Black metal isn’t for everyone but if you’re looking to get into genre, I HIGHLY recommend Emperor’s debut album right here as your very first listen. Even though the vocals are abrasive, the songs are very well written & (most importantly) the instrumentation is atmospheric & orchestral. Also, the recording isn’t as lo-fi as a lot of other black metal albums normally are so you can hear the tracks on this album pretty clearly. Although the closing track Inno a Satana does make me feel slightly uncomfortable, this album is a damn-near flawless bone chilling epic that’ll open you up to the uniquely challenging genre that is black metal

Score: 5/5

Horde – “Hellig Usvart” review

Horde is or was the solo project of Australian musician Jayson Sherlock & to date, this is the only album to ever be released under the Horde name. Around the time of this album’s release, this was a VERY polarizing album & I wouldn’t doubt if it still is today to a degree. Namely because this is a black metal album with religious/anti-Satanic lyrics (& black metal is NOTORIOUS for featuring anti-religious/Satanic lyrics). I can totally understand the polarization but to me, this is a VERY unique album. I mean I don’t believe the Satanist ideology that some black metal bands express, but I still do enjoy a small handful of albums from the subgenre such as Emperor’s In the Nightside Eclipse or more recently Panopticon’s Roads to the North for their intensity (which is really what I like about metal music in general). However, the main reason I really enjoy this album is because this was something that had never been done before. While the album does feature menacing instrumentation as well as the lo-fi recording & shrieked vocals that you would normally hear on a black metal album, I think Jayson made this album as a passionate experiment rather than being made as a gimmick. This is NOT for every metalhead I would say (namely diehard fans of black metal) but if you’ve ever been curious as to what would happen if Stryper met Darkthrone, this is exactly what you’re looking for.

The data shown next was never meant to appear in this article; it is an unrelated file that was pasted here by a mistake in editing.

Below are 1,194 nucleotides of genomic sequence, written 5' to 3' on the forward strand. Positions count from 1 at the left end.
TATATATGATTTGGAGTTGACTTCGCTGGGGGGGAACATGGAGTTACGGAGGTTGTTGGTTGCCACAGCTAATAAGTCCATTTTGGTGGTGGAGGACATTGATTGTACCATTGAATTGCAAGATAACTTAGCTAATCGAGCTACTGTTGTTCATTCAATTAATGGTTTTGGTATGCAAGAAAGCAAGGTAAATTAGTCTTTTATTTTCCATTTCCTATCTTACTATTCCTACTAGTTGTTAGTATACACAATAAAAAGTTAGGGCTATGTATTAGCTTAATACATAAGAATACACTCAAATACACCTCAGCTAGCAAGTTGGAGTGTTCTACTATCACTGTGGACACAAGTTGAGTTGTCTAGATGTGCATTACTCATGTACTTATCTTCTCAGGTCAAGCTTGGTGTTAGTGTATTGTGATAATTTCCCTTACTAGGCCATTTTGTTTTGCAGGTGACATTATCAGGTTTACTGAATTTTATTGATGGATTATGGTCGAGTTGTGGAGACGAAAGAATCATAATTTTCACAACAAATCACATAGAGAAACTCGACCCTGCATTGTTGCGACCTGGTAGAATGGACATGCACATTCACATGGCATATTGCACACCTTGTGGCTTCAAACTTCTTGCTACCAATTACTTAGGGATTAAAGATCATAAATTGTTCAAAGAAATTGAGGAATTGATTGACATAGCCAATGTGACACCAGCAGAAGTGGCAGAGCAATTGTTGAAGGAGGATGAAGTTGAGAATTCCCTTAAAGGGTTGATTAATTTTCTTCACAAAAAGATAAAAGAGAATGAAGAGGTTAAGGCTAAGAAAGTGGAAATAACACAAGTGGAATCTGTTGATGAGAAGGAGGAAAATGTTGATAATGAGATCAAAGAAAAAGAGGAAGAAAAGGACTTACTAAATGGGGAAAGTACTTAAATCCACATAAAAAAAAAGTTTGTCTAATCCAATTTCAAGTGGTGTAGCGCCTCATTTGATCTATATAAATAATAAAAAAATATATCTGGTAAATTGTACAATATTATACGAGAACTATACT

Score: 5/5

Snoop Dogg – “Doggystyle” review

After appearing all over Dr. Dre’s classic solo debut The Chronic a year prior, Long Beach rapper Snoop Dogg (then known as Snoop Doggy Dogg) & his mentor Dre get back together to produce another West Coast essential. Dre’s production is as funky as ever & Snoop gives us THE hungriest bars of his career with his charismatic flow. Like on the party anthem Gin & Juice, the G’d up cover of Slick Rick’s La Di Da Di, the purely evil Murder Was the Case, the introductory Who Am I? (What’s My Name?) & the hilariously/unapologetically misogynistic It Ain’t No Fun (If the Homies Can’t Have None) just to name a few tracks. A lot of people understandably knocked on this album at the time due to it’s content but that’s what makes it one of the most influential hip hop albums ever made. It’s consistently straight forward & unapologetic gangsta shit from start to finish. Snoop would release dope albums later on in his career such as Tha Blue Carpet Treatment or more recently BUSH, but he never has & never will release an album near the caliber of Doggystyle